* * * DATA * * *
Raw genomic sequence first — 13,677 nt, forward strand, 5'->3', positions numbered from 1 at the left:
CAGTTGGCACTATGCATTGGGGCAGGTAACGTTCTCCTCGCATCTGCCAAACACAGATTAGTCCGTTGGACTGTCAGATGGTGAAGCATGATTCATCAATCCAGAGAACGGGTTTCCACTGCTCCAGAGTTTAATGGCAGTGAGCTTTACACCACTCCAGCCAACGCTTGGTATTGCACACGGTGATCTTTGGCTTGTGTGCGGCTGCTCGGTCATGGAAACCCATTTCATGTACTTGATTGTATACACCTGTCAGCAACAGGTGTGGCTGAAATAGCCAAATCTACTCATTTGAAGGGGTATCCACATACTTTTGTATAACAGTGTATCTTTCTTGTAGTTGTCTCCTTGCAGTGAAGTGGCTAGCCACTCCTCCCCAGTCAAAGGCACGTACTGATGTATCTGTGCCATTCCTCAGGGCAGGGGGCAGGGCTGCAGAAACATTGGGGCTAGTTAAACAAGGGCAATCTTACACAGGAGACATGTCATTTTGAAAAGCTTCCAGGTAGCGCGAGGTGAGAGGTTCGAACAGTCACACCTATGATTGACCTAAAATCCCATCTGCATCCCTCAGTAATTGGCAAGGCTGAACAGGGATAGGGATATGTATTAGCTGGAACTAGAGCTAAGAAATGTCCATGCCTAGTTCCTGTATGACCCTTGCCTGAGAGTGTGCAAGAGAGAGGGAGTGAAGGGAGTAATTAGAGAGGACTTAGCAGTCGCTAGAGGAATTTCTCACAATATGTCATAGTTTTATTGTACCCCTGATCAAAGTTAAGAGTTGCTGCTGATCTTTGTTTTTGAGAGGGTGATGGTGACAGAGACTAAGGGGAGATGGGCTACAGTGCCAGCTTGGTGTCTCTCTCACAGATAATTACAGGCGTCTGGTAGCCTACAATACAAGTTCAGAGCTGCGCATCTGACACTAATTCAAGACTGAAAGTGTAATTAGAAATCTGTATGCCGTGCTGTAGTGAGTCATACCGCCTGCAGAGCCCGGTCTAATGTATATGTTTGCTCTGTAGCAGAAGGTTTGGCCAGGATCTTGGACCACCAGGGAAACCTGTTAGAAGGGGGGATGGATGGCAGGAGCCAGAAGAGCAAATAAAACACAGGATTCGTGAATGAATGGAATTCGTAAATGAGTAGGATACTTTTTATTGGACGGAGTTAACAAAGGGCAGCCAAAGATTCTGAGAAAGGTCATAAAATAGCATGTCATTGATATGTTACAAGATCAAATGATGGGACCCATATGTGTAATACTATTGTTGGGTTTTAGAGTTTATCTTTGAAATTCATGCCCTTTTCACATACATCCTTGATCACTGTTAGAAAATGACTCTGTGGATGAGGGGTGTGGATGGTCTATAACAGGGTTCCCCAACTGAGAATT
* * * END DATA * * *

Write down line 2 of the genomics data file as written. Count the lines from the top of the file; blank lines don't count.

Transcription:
CAGTTGGCACTATGCATTGGGGCAGGTAACGTTCTCCTCGCATCTGCCAAACACAGATTAGTCCGTTGGACTGTCAGATGGTGAAGCATGATTCATCAATCCAGAGAACGGGTTTCCACTGCTCCAGAGTTTAATGGCAGTGAGCTTTACACCACTCCAGCCAACGCTTGGTATTGCACACGGTGATCTTTGGCTTGTGTGCGGCTGCTCGGTCATGGAAACCCATTTCATGTACTTGATTGTATACACCTGTCAGCAACAGGTGTGGCTGAAATAGCCAAATCTACTCATTTGAAGGGGTATCCACATACTTTTGTATAACAGTGTATCTTTCTTGTAGTTGTCTCCTTGCAGTGAAGTGGCTAGCCACTCCTCCCCAGTCAAAGGCACGTACTGATGTATCTGTGCCATTCCTCAGGGCAGGGGGCAGGGCTGCAGAAACATTGGGGCTAGTTAAACAAGGGCAATCTTACACAGGAGACATGTCATTTTGAAAAGCTTCCAGGTAGCGCGAGGTGAGAGGTTCGAACAGTCACACCTATGATTGACCTAAAATCCCATCTGCATCCCTCAGTAATTGGCAAGGCTGAACAGGGATAGGGATATGTATTAGCTGGAACTAGAGCTAAGAAATGTCCATGCCTAGTTCCTGTATGACCCTTGCCTGAGAGTGTGCAAGAGAGAGGGAGTGAAGGGAGTAATTAGAGAGGACTTAGCAGTCGCTAGAGGAATTTCTCACAATATGTCATAGTTTTATTGTACCCCTGATCAAAGTTAAGAGTTGCTGCTGATCTTTGTTTTTGAGAGGGTGATGGTGACAGAGACTAAGGGGAGATGGGCTACAGTGCCAGCTTGGTGTCTCTCTCACAGATAATTACAGGCGTCTGGTAGCCTACAATACAAGTTCAGAGCTGCGCATCTGACACTAATTCAAGACTGAAAGTGTAATTAGAAATCTGTATGCCGTGCTGTAGTGAGTCATACCGCCTGCAGAGCCCGGTCTAATGTATATGTTTGCTCTGTAGCAGAAGGTTTGGCCAGGATCTTGGACCACCAGGGAAACCTGTTAGAAGGGGGGATGGATGGCAGGAGCCAGAAGAGCAAATAAAACACAGGATTCGTGAATGAATGGAATTCGTAAATGAGTAGGATACTTTTTATTGGACGGAGTTAACAAAGGGCAGCCAAAGATTCTGAGAAAGGTCATAAAATAGCATGTCATTGATATGTTACAAGATCAAATGATGGGACCCATATGTGTAATACTATTGTTGGGTTTTAGAGTTTATCTTTGAAATTCATGCCCTTTTCACATACATCCTTGATCACTGTTAGAAAATGACTCTGTGGATGAGGGGTGTGGATGGTCTATAACAGGGTTCCCCAACTGAGAATT